A mayoral candidate willing to use science as a tool of government? Preposterous!
“Board of Aldermen President Jorge Perez, who’s contemplating a mayoral run, declined to comment for this story.”
Let me get this straight:
Jorge Perez, the “Acting Mayor” for part of this storm and a potential candidate, declined to comment on how the City handled the storm and what could be done better?
Wooster Squared, when one is sitting on a fence, it is a balancing act, after all.
Justin on the other hand, is cut from a different cloth. (Ventile, I should think.)
Good to hear that there will be a public review. Hope the NHI can keep area organizations aware of that. It would help if the City shared its findings (for example, on how many injuries and crashes there have been) before the hearing, not during or after them.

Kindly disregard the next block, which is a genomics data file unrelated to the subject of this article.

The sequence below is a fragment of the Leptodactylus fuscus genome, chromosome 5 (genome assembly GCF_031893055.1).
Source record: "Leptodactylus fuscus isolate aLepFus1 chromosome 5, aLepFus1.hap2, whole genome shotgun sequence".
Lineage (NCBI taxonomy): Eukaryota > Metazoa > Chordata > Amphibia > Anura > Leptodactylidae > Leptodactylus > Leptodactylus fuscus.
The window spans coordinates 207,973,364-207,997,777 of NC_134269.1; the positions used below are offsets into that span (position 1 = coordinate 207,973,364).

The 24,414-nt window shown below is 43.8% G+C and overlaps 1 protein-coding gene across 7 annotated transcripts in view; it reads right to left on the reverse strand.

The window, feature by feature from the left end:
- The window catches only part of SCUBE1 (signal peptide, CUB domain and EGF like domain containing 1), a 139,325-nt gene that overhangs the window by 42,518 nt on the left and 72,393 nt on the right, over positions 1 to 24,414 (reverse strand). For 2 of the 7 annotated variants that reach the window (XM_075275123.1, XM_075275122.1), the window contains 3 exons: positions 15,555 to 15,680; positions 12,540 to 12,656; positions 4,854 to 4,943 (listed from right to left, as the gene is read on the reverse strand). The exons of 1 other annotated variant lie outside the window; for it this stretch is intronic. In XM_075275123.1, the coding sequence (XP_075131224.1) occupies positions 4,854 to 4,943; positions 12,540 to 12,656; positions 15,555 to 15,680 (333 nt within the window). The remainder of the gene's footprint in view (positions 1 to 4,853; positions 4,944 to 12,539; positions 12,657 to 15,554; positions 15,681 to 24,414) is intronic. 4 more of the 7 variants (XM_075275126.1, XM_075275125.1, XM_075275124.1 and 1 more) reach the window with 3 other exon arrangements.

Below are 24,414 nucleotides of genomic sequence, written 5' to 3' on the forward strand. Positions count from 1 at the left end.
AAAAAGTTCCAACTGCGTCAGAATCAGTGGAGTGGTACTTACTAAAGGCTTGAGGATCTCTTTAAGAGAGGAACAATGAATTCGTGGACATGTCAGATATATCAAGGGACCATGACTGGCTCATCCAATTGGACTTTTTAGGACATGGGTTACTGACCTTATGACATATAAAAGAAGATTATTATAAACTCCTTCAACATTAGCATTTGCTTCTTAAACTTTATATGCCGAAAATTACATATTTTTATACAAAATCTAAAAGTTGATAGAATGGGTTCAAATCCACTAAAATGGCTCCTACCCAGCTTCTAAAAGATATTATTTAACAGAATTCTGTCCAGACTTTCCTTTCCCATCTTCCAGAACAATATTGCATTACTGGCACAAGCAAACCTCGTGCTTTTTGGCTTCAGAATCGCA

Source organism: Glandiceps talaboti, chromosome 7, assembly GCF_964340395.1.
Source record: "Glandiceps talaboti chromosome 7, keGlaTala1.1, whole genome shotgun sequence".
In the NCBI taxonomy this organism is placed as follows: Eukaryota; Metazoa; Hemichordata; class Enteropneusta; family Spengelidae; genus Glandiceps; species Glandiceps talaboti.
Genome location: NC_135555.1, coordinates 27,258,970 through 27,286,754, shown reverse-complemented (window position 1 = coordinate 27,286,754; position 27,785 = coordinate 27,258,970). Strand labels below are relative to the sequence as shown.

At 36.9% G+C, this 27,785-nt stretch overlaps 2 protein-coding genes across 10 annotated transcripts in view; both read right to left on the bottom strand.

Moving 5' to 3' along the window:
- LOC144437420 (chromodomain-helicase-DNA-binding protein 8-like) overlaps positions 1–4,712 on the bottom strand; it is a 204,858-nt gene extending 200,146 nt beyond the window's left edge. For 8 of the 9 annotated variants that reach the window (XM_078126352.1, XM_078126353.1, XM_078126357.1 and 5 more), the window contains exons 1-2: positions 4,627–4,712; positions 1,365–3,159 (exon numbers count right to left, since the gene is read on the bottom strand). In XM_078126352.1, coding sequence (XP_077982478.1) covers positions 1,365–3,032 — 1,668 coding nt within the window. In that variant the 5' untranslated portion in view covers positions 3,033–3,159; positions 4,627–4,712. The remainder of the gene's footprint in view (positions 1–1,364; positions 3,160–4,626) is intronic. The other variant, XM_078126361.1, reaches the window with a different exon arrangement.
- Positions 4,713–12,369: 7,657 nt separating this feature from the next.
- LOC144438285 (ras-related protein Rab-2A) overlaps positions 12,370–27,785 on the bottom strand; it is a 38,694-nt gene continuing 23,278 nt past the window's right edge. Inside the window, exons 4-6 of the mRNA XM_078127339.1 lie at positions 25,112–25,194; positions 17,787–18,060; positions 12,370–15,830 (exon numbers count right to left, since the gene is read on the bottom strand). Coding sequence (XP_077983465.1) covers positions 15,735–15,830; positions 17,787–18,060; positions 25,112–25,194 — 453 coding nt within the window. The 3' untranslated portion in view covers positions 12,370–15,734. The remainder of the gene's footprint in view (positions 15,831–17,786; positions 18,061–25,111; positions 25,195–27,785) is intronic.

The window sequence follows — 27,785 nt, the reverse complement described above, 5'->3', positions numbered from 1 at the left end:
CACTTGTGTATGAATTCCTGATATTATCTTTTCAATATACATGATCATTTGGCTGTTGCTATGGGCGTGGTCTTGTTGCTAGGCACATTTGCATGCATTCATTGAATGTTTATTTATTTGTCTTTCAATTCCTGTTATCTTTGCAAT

It seems to me that he inserted himself in a major story in an attempt to grab headlines. Mission accomplished.
“The city geared up for 10-18 inches of snow. The forecasts called for no more than that, he said.”
Don’t know what forecasts the city was reading but here is what Gil Simmons of WTNH said in a midday update:
Updated: Friday, 08 Feb 2013, 1:42 PM EST
(WTNH) - Friday forecast update by Meteorologist Gil Simmons & Meteorologist Sam Kantrow
** BLIZZARD WARNING-HIGH IMPACT STORM WITH A VARIETY OF HAZARDS **
FRIDAY NIGHT: Heavy snow with thunder snow possible. Gusty winds 25 to 70mph. Strongest for Eastern Ct and the shoreline where a 3’ to 7’ increase of the tide height is possible with moderate coastal flooding 7PM-10PM. Dangerous driving conditions with blinding snow across the state. Temps falling through the 20s and teens.